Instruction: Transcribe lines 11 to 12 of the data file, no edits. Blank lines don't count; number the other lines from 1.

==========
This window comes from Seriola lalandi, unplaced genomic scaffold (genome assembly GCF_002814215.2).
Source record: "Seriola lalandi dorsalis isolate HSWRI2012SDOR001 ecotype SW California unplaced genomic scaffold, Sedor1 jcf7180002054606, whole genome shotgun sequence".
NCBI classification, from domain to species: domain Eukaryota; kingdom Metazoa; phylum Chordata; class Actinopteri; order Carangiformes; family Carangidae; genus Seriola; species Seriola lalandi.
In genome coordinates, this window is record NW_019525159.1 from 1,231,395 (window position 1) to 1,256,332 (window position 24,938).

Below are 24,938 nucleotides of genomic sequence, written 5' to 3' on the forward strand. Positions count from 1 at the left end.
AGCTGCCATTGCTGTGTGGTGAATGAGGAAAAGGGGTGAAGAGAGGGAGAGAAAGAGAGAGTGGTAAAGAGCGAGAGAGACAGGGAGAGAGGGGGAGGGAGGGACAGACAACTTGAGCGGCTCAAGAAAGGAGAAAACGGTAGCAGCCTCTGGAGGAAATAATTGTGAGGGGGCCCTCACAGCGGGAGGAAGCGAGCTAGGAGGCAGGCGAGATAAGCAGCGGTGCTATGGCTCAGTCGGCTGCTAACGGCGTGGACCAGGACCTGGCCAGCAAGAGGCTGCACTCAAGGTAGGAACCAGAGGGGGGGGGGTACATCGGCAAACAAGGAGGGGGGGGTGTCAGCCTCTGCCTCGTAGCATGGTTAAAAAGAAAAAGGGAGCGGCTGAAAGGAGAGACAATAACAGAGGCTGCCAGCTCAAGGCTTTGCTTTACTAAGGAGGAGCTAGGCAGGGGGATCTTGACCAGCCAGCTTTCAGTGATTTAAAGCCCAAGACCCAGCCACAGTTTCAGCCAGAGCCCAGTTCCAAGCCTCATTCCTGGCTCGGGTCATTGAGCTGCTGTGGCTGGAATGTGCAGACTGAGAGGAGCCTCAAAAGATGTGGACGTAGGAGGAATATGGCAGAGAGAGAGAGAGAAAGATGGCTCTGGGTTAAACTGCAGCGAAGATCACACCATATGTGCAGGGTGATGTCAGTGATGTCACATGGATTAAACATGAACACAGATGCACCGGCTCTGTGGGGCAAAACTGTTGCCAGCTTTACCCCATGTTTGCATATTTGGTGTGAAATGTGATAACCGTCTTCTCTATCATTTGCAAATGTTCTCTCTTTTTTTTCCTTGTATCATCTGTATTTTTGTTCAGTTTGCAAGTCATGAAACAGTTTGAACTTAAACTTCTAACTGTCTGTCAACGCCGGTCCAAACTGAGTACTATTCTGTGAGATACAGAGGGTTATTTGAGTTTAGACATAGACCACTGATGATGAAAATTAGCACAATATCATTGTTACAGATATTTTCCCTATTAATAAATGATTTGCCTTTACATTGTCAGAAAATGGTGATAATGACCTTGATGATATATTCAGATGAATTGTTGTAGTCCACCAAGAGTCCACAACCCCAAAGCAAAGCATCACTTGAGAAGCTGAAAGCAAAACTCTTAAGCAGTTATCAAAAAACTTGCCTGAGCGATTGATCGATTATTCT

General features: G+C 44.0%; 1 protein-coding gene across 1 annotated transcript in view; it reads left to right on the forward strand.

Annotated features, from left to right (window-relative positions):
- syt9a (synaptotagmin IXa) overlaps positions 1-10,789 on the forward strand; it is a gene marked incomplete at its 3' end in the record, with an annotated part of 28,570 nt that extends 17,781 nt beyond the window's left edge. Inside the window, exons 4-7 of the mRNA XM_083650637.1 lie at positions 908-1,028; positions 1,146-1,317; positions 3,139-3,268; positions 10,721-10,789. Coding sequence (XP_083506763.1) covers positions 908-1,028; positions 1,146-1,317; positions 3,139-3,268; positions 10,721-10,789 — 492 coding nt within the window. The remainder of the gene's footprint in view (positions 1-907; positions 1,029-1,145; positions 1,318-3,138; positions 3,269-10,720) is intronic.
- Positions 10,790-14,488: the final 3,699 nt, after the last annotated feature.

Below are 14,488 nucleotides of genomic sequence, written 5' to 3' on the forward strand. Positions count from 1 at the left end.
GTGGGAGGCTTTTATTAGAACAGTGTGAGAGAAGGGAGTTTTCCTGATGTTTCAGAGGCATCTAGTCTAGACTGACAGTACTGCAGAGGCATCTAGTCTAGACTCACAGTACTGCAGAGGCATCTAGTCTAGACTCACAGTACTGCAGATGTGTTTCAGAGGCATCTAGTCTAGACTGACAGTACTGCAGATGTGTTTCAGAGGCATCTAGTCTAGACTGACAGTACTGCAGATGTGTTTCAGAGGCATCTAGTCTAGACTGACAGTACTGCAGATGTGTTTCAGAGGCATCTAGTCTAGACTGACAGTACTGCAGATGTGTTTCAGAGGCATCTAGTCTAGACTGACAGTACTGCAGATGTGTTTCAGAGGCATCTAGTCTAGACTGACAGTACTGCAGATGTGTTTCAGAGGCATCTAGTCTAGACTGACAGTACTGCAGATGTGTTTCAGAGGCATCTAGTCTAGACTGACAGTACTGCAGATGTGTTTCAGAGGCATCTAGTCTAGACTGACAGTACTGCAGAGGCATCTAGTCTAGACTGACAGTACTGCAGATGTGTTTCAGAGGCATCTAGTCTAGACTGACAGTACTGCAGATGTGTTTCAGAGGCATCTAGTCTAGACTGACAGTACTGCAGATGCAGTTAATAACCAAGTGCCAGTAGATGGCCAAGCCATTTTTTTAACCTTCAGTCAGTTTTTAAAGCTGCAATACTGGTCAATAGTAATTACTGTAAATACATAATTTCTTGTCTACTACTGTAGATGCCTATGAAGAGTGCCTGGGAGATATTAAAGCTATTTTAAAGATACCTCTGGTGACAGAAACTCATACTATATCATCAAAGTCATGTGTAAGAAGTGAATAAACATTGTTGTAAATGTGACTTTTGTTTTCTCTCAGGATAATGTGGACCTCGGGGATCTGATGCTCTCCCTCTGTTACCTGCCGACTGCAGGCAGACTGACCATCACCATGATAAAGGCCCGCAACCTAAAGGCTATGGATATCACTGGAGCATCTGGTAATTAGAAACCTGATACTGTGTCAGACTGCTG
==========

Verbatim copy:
Below are 14,488 nucleotides of genomic sequence, written 5' to 3' on the forward strand. Positions count from 1 at the left end.
GTGGGAGGCTTTTATTAGAACAGTGTGAGAGAAGGGAGTTTTCCTGATGTTTCAGAGGCATCTAGTCTAGACTGACAGTACTGCAGAGGCATCTAGTCTAGACTCACAGTACTGCAGAGGCATCTAGTCTAGACTCACAGTACTGCAGATGTGTTTCAGAGGCATCTAGTCTAGACTGACAGTACTGCAGATGTGTTTCAGAGGCATCTAGTCTAGACTGACAGTACTGCAGATGTGTTTCAGAGGCATCTAGTCTAGACTGACAGTACTGCAGATGTGTTTCAGAGGCATCTAGTCTAGACTGACAGTACTGCAGATGTGTTTCAGAGGCATCTAGTCTAGACTGACAGTACTGCAGATGTGTTTCAGAGGCATCTAGTCTAGACTGACAGTACTGCAGATGTGTTTCAGAGGCATCTAGTCTAGACTGACAGTACTGCAGATGTGTTTCAGAGGCATCTAGTCTAGACTGACAGTACTGCAGATGTGTTTCAGAGGCATCTAGTCTAGACTGACAGTACTGCAGAGGCATCTAGTCTAGACTGACAGTACTGCAGATGTGTTTCAGAGGCATCTAGTCTAGACTGACAGTACTGCAGATGTGTTTCAGAGGCATCTAGTCTAGACTGACAGTACTGCAGATGCAGTTAATAACCAAGTGCCAGTAGATGGCCAAGCCATTTTTTTAACCTTCAGTCAGTTTTTAAAGCTGCAATACTGGTCAATAGTAATTACTGTAAATACATAATTTCTTGTCTACTACTGTAGATGCCTATGAAGAGTGCCTGGGAGATATTAAAGCTATTTTAAAGATACCTCTGGTGACAGAAACTCATACTATATCATCAAAGTCATGTGTAAGAAGTGAATAAACATTGTTGTAAATGTGACTTTTGTTTTCTCTCAGGATAATGTGGACCTCGGGGATCTGATGCTCTCCCTCTGTTACCTGCCGACTGCAGGCAGACTGACCATCACCATGATAAAGGCCCGCAACCTAAAGGCTATGGATATCACTGGAGCATCTGGTAATTAGAAACCTGATACTGTGTCAGACTGCTG